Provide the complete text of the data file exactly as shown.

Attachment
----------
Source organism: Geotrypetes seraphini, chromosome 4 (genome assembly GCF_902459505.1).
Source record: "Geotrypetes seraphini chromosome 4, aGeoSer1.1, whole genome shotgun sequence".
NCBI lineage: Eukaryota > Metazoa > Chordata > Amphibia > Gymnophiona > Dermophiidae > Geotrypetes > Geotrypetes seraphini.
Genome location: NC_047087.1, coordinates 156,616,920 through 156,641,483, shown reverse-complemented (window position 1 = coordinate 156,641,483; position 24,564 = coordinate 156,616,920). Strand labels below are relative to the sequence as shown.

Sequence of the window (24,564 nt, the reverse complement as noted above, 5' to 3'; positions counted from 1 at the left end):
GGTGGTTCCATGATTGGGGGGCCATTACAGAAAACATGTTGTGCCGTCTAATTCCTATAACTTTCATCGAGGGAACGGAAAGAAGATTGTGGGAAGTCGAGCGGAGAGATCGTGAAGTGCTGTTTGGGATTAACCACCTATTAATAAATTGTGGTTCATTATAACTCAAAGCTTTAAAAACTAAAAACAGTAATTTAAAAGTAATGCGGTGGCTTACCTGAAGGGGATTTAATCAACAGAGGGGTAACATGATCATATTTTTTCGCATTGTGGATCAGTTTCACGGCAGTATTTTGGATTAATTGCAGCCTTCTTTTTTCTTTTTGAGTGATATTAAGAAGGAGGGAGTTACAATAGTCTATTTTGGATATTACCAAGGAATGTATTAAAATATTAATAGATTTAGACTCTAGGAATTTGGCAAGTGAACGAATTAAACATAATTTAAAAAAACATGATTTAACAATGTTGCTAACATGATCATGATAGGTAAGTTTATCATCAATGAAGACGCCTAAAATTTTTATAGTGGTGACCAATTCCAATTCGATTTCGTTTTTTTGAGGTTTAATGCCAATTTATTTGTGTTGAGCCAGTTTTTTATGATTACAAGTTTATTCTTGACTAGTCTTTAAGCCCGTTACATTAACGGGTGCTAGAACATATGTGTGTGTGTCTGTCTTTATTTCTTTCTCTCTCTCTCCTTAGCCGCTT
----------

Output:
Source organism: Geotrypetes seraphini, chromosome 4 (genome assembly GCF_902459505.1).
Source record: "Geotrypetes seraphini chromosome 4, aGeoSer1.1, whole genome shotgun sequence".
NCBI lineage: Eukaryota > Metazoa > Chordata > Amphibia > Gymnophiona > Dermophiidae > Geotrypetes > Geotrypetes seraphini.
Genome location: NC_047087.1, coordinates 156,616,920 through 156,641,483, shown reverse-complemented (window position 1 = coordinate 156,641,483; position 24,564 = coordinate 156,616,920). Strand labels below are relative to the sequence as shown.

Sequence of the window (24,564 nt, the reverse complement as noted above, 5' to 3'; positions counted from 1 at the left end):
GGTGGTTCCATGATTGGGGGGCCATTACAGAAAACATGTTGTGCCGTCTAATTCCTATAACTTTCATCGAGGGAACGGAAAGAAGATTGTGGGAAGTCGAGCGGAGAGATCGTGAAGTGCTGTTTGGGATTAACCACCTATTAATAAATTGTGGTTCATTATAACTCAAAGCTTTAAAAACTAAAAACAGTAATTTAAAAGTAATGCGGTGGCTTACCTGAAGGGGATTTAATCAACAGAGGGGTAACATGATCATATTTTTTCGCATTGTGGATCAGTTTCACGGCAGTATTTTGGATTAATTGCAGCCTTCTTTTTTCTTTTTGAGTGATATTAAGAAGGAGGGAGTTACAATAGTCTATTTTGGATATTACCAAGGAATGTATTAAAATATTAATAGATTTAGACTCTAGGAATTTGGCAAGTGAACGAATTAAACATAATTTAAAAAAACATGATTTAACAATGTTGCTAACATGATCATGATAGGTAAGTTTATCATCAATGAAGACGCCTAAAATTTTTATAGTGGTGACCAATTCCAATTCGATTTCGTTTTTTTGAGGTTTAATGCCAATTTATTTGTGTTGAGCCAGTTTTTTATGATTACAAGTTTATTCTTGACTAGTCTTTAAGCCCGTTACATTAACGGGTGCTAGAACATATGTGTGTGTGTCTGTCTTTATTTCTTTCTCTCTCTCTCCTTAGCCGCTT